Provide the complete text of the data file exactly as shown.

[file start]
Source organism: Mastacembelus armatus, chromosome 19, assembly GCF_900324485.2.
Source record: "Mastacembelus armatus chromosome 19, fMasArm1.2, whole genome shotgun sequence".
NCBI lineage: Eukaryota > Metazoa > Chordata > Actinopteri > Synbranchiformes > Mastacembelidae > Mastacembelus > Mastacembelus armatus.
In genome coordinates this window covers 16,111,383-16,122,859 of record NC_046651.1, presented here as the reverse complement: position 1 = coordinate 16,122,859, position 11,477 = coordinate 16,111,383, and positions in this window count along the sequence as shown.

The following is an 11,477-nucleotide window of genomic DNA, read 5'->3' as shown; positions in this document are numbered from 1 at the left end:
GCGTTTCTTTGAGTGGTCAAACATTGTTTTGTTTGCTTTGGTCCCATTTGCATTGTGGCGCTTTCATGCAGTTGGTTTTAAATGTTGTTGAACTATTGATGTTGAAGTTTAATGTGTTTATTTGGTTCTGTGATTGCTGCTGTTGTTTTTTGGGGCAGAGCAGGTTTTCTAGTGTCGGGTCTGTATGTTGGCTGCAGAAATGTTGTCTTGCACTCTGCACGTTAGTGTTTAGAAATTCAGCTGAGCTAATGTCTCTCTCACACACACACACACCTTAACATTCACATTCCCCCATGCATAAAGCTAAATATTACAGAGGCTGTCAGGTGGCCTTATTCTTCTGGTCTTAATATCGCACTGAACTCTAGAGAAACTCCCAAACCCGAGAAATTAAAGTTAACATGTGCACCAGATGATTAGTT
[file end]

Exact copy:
Source organism: Mastacembelus armatus, chromosome 19, assembly GCF_900324485.2.
Source record: "Mastacembelus armatus chromosome 19, fMasArm1.2, whole genome shotgun sequence".
NCBI lineage: Eukaryota > Metazoa > Chordata > Actinopteri > Synbranchiformes > Mastacembelidae > Mastacembelus > Mastacembelus armatus.
In genome coordinates this window covers 16,111,383-16,122,859 of record NC_046651.1, presented here as the reverse complement: position 1 = coordinate 16,122,859, position 11,477 = coordinate 16,111,383, and positions in this window count along the sequence as shown.

The following is an 11,477-nucleotide window of genomic DNA, read 5'->3' as shown; positions in this document are numbered from 1 at the left end:
GCGTTTCTTTGAGTGGTCAAACATTGTTTTGTTTGCTTTGGTCCCATTTGCATTGTGGCGCTTTCATGCAGTTGGTTTTAAATGTTGTTGAACTATTGATGTTGAAGTTTAATGTGTTTATTTGGTTCTGTGATTGCTGCTGTTGTTTTTTGGGGCAGAGCAGGTTTTCTAGTGTCGGGTCTGTATGTTGGCTGCAGAAATGTTGTCTTGCACTCTGCACGTTAGTGTTTAGAAATTCAGCTGAGCTAATGTCTCTCTCACACACACACACACCTTAACATTCACATTCCCCCATGCATAAAGCTAAATATTACAGAGGCTGTCAGGTGGCCTTATTCTTCTGGTCTTAATATCGCACTGAACTCTAGAGAAACTCCCAAACCCGAGAAATTAAAGTTAACATGTGCACCAGATGATTAGTT